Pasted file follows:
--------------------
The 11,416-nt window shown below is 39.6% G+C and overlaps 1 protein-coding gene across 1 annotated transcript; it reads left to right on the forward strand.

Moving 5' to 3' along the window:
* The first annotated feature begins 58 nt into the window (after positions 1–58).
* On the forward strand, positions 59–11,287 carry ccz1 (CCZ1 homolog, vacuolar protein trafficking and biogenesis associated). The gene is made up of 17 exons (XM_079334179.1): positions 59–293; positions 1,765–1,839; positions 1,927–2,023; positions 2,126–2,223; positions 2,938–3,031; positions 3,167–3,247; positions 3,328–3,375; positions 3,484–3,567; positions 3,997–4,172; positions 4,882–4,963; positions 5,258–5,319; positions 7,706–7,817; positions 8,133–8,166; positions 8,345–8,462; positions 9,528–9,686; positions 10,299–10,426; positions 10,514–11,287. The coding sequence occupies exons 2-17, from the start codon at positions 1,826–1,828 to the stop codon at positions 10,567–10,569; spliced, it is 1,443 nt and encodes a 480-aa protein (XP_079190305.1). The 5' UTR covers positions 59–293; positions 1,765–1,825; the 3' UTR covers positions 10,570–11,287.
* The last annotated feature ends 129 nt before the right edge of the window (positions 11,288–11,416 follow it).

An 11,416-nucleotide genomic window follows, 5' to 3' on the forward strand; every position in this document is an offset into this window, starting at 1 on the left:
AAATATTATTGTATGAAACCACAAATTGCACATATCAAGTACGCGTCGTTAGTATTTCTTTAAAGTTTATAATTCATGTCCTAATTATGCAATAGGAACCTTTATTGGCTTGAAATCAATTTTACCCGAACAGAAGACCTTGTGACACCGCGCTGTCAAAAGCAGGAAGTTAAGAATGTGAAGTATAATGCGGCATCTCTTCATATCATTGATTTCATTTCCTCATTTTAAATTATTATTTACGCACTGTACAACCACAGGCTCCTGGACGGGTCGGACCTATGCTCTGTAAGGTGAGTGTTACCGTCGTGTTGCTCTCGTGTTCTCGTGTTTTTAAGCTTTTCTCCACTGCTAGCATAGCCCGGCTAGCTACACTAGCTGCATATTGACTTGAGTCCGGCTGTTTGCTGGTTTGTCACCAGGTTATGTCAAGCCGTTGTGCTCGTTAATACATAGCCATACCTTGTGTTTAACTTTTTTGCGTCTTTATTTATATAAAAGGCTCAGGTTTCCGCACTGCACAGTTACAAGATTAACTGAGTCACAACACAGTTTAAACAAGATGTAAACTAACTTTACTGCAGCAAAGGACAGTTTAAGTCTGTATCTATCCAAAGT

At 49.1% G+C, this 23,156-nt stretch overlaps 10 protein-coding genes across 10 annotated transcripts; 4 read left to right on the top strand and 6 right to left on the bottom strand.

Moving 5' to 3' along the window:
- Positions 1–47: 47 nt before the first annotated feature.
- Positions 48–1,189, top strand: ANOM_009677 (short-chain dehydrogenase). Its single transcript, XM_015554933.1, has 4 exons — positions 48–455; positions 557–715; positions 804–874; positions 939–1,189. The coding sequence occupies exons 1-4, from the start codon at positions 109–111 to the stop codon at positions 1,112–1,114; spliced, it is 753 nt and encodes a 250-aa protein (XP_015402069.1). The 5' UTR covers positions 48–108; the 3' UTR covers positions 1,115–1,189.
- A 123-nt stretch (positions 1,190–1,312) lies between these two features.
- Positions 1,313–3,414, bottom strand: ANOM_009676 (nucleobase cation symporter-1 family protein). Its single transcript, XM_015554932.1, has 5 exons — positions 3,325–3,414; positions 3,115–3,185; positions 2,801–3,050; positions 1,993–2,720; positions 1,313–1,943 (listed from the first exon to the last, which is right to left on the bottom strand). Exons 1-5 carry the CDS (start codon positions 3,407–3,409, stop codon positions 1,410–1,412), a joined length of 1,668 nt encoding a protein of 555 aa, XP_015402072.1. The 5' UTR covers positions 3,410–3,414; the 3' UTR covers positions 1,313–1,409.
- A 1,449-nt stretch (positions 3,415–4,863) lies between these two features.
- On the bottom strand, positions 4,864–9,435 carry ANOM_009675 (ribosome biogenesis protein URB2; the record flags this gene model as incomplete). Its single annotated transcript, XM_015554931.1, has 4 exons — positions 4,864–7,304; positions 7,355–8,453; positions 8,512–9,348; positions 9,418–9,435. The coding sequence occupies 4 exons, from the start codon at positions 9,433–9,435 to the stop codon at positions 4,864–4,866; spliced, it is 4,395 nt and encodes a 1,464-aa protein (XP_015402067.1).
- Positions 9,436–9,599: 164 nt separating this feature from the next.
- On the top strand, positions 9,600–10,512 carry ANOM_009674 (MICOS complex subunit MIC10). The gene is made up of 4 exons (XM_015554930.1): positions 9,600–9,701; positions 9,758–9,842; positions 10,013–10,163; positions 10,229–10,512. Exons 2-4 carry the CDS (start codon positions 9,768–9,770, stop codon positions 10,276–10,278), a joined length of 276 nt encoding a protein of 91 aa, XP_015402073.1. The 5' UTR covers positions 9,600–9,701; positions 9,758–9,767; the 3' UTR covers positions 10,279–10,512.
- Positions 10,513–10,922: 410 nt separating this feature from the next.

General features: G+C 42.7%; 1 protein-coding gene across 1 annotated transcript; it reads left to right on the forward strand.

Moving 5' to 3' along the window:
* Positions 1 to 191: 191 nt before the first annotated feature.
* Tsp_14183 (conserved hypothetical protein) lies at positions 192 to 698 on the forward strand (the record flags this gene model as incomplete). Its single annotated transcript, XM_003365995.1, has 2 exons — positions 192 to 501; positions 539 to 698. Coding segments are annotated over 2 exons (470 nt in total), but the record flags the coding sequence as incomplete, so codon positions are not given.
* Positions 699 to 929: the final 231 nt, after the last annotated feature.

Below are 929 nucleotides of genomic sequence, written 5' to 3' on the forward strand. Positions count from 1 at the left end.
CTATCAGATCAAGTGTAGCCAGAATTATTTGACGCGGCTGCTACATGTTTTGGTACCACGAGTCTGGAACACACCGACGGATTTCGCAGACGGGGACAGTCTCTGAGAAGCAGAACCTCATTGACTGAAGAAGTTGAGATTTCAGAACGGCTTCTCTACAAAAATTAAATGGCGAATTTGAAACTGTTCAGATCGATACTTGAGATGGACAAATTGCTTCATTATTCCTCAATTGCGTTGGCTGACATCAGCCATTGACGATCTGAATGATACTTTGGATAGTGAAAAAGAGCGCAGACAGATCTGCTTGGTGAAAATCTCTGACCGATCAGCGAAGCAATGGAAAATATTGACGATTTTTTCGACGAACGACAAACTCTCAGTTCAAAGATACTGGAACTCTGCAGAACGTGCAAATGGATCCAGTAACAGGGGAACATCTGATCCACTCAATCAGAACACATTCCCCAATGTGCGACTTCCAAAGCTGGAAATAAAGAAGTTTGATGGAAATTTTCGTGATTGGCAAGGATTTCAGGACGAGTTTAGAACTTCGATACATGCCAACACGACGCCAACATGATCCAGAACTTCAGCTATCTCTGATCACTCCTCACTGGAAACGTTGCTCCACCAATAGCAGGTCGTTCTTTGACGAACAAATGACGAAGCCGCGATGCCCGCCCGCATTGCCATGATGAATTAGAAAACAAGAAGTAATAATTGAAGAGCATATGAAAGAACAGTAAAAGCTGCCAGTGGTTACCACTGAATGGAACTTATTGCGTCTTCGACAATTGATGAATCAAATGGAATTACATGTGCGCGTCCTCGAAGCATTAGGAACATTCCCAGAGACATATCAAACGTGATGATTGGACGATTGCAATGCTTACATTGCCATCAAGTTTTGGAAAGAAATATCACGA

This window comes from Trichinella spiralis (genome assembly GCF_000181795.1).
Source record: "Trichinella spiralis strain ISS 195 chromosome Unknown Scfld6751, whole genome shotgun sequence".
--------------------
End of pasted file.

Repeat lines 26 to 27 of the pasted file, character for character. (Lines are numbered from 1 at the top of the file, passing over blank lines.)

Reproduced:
This window comes from Trichinella spiralis (genome assembly GCF_000181795.1).
Source record: "Trichinella spiralis strain ISS 195 chromosome Unknown Scfld6751, whole genome shotgun sequence".